Another day, another lurid, headline-grabbing number of deaths to expect from Covid-19.
This time, it was a study from the Academy of Medical Sciences. A second wave, we were warned, could kill 120,000 this winter in hospitals alone.
To be fair, this study was a projection rather than a forecast. A forecast is what is thought to be the most likely outcome. A projection looks at what could happen under a particular set of conditions.
The Academy essentially assumed that behaviour would revert to the same as it was before the crisis, with people acting as though the virus had never appeared.
The researchers made their assumptions clear. But entirely predictably, the media seized on the 120,000 figure for deaths. The qualifications made around that number faded into the background.
The plain fact is that the assumptions of the report were wholly implausible. Even if lockdown were lifted completely, behaviour is not going to immediately revert to exactly what it was before the Covid crisis. Will people shake hands? Of course not. The concept of a typical way of life has irrevocably changed.
The entire history of the world can be cited in evidence of this proposition. In the face of an epidemic, people alter their behaviour. They do not need to be told to do so by governments.
Of course, how much behaviours will change is ultimately a matter of judgement. But it is one where the social sciences, including economics, can make a valuable contribution. Epidemiology is currently too important a subject to be left in the hands of the epidemiologists.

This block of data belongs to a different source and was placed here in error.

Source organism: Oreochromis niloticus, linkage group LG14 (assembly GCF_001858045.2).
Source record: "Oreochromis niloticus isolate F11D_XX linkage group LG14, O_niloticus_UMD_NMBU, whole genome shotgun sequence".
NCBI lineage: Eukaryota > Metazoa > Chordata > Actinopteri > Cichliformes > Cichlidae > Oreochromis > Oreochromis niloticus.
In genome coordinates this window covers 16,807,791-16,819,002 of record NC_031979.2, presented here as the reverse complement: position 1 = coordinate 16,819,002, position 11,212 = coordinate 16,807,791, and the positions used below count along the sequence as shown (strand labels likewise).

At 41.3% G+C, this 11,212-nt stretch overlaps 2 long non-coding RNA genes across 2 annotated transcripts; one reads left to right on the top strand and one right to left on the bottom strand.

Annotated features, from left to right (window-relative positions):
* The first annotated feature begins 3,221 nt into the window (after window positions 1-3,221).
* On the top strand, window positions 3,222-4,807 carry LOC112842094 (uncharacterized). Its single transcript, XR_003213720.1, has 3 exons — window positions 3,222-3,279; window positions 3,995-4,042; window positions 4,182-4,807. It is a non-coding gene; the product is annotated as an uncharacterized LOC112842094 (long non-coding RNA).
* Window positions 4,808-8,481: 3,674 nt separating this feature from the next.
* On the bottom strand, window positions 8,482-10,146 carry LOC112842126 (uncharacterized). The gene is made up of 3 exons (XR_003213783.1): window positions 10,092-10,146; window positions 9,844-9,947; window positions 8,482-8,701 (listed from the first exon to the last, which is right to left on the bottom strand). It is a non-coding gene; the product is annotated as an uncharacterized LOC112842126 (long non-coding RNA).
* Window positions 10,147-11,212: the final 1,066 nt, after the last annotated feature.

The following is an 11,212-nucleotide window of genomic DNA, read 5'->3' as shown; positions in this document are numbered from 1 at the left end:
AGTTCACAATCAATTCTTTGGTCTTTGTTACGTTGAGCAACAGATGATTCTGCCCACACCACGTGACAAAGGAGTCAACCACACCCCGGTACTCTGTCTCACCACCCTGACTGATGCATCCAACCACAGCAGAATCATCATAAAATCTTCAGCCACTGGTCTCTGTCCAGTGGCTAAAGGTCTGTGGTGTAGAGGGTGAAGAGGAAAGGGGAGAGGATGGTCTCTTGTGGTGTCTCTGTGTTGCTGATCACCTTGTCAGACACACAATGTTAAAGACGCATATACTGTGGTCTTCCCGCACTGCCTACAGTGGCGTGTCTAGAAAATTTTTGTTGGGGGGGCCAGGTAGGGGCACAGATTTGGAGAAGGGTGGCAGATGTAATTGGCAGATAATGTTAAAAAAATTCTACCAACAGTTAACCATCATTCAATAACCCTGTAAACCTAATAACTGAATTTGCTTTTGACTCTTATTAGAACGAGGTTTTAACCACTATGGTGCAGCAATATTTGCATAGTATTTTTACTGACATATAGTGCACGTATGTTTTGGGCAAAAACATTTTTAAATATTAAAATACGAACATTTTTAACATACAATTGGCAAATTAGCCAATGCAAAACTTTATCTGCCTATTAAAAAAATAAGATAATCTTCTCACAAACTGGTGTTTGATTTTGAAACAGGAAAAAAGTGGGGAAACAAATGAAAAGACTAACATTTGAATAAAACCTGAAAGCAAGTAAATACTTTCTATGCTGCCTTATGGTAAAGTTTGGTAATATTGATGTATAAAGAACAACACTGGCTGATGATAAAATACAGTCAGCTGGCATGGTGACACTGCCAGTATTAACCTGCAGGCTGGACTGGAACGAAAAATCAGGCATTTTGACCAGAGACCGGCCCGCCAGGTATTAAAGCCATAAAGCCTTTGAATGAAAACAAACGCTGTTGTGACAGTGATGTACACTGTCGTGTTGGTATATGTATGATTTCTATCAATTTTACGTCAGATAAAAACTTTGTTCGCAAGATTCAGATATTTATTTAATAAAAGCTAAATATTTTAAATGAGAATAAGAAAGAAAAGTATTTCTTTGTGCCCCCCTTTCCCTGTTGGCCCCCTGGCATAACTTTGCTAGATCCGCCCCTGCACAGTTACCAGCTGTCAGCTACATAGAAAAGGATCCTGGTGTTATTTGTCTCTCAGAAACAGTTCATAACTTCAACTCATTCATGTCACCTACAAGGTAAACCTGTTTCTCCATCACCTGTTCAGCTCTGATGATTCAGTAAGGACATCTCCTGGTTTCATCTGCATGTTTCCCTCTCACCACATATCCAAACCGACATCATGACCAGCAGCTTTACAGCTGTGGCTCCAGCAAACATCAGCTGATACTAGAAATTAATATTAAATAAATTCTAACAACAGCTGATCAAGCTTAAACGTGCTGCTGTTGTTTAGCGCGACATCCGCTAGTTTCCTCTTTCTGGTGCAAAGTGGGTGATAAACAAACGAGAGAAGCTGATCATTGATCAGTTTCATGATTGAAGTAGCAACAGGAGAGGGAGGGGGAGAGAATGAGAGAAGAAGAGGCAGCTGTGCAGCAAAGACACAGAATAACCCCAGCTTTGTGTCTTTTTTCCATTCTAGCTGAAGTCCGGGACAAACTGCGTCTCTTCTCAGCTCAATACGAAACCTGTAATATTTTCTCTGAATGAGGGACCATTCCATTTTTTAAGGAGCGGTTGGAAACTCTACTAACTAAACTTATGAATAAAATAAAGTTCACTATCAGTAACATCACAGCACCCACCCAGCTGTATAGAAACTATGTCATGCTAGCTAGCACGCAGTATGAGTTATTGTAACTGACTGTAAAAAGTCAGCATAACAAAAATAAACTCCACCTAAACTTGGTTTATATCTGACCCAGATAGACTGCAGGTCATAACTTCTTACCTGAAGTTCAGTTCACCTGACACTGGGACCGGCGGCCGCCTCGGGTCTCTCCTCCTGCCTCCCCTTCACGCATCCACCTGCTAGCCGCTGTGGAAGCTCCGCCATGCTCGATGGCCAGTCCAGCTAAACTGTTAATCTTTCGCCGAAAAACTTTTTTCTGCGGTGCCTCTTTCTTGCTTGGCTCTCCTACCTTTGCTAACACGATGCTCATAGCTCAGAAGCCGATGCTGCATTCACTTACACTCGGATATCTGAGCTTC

It is something of a mystery why the numbers churned out by various epidemiologists retain any credibility. Their models in general take no account of behavioural change when a pandemic occurs.
In March, we all remember the Imperial College study claiming that without lockdown there would be 500,000 deaths in the UK. This was ludicrous — and economists such as Gerard Lyons and I quickly attacked it.
In April, a very similar model was run on Swedish data. It claimed that there would be 40,000 deaths by the beginning of July. In fact, even with no lockdown, there were only some 5,000, the majority of which took place in care homes.
Forecasts such as these make economic forecasts seem like Platonic ideals of precision.
This is far from a mere spat between scientific disciplines. Poor models and their resulting projections can lead to poor policy decisions. They generate a wholly unwarranted climate of fear among the population. This reduces economic activity, meaning less money available to fund health services, and greater poverty with its associated illnesses such as depression.
The number of deaths in England and Wales peaked on 8 April. The average time from infection to death tells us that the number of cases peaked in the week 18–25 March. Lockdown was only introduced on the evening of 23 March. This shows that behaviour had already altered dramatically.
No more credence should be given to epidemiological projections which do not assume behavioural change.